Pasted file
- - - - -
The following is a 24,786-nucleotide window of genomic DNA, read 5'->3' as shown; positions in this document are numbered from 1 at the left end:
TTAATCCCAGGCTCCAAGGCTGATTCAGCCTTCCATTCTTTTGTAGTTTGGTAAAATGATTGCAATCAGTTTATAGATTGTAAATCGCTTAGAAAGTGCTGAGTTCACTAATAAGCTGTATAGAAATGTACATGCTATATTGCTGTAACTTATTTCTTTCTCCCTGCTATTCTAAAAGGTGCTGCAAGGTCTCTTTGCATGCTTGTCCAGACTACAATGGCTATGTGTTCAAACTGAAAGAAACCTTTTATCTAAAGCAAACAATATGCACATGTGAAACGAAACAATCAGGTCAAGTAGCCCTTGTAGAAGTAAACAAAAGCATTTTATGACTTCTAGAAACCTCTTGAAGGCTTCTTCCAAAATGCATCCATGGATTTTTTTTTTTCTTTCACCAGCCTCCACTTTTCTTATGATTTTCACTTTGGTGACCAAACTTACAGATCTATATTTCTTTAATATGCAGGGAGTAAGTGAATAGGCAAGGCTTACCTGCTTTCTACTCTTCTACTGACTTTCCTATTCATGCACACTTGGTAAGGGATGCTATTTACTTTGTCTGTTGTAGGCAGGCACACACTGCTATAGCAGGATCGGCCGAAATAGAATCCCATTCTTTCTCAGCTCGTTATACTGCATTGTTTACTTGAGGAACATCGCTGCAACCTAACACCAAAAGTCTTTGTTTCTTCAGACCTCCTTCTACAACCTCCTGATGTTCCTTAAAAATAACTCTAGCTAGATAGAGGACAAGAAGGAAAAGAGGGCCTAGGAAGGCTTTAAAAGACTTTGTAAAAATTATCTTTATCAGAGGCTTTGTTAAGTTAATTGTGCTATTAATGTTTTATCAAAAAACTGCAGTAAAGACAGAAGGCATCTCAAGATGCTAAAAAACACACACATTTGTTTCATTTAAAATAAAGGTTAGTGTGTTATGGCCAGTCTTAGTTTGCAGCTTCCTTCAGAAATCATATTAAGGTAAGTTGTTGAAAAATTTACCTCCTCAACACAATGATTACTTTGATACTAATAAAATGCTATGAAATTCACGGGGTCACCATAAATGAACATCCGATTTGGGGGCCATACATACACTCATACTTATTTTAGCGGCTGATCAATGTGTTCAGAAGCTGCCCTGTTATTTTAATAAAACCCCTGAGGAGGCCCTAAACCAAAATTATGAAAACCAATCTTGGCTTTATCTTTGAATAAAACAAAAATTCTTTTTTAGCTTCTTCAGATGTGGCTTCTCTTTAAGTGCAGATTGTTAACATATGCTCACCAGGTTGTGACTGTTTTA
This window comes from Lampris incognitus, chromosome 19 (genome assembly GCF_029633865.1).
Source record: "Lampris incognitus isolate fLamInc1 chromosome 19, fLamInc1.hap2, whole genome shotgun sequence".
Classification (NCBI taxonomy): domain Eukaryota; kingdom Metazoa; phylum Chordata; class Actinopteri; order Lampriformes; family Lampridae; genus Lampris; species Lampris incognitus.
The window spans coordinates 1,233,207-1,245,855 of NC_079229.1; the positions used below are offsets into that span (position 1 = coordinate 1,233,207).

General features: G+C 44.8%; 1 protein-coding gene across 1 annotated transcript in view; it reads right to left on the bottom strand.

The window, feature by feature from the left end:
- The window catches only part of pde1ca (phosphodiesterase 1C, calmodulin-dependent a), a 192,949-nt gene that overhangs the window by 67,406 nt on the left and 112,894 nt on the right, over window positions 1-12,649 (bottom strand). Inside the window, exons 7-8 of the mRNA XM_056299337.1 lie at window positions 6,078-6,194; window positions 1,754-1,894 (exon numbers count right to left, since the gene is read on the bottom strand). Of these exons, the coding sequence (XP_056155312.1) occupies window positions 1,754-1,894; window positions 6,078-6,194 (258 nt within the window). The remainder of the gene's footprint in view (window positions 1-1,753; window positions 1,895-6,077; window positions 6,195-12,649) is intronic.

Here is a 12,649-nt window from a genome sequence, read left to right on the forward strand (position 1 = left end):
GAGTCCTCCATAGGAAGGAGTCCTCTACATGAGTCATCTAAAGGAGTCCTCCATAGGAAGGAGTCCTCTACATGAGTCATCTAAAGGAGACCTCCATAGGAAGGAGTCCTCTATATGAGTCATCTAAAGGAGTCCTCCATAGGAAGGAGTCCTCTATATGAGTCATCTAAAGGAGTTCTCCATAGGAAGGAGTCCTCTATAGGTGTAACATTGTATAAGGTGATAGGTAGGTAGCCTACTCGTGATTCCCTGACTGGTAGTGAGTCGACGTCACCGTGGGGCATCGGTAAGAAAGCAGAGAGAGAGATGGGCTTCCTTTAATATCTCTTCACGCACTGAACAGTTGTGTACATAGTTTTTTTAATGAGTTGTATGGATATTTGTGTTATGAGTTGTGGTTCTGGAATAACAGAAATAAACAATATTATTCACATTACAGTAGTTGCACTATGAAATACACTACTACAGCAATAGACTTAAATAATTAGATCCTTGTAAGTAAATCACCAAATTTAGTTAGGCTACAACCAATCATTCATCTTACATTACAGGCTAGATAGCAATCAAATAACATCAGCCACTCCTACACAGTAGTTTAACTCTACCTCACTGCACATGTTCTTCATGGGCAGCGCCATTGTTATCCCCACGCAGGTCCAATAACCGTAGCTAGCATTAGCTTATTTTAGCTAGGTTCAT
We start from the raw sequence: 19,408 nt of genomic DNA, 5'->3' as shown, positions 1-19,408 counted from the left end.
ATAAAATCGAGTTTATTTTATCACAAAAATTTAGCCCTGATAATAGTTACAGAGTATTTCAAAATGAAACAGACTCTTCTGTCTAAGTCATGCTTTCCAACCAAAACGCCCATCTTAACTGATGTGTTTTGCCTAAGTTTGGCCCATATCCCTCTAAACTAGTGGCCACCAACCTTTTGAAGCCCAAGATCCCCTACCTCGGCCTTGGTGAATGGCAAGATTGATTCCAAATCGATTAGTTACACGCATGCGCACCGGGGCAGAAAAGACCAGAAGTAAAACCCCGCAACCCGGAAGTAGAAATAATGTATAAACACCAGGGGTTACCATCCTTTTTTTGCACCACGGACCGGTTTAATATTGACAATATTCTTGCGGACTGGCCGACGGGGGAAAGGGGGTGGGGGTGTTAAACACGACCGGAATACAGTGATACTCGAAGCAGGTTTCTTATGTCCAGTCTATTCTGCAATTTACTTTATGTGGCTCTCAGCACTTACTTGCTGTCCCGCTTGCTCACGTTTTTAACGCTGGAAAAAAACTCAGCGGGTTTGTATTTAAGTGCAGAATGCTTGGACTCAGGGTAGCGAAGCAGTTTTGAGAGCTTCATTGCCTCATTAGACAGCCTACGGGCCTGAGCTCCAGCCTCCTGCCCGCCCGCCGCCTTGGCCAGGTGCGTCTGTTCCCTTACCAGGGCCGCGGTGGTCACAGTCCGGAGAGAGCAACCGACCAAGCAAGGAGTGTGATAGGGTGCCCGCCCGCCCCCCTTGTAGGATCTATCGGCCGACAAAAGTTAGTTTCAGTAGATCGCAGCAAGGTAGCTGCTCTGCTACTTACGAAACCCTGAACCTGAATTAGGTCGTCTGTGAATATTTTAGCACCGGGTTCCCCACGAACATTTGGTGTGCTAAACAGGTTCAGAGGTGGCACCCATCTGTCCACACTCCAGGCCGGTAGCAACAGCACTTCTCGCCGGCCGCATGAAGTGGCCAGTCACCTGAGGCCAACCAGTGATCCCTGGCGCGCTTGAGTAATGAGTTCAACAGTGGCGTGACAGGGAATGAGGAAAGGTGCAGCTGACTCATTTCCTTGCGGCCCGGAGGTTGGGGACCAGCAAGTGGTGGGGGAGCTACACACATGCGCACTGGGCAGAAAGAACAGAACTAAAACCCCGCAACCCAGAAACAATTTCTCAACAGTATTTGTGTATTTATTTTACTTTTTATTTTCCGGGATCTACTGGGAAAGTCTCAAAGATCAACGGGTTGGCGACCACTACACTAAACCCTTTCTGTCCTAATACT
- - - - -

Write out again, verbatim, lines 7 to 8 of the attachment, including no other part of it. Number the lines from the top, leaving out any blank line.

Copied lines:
General features: G+C 44.8%; 1 protein-coding gene across 1 annotated transcript in view; it reads right to left on the bottom strand.

The window, feature by feature from the left end: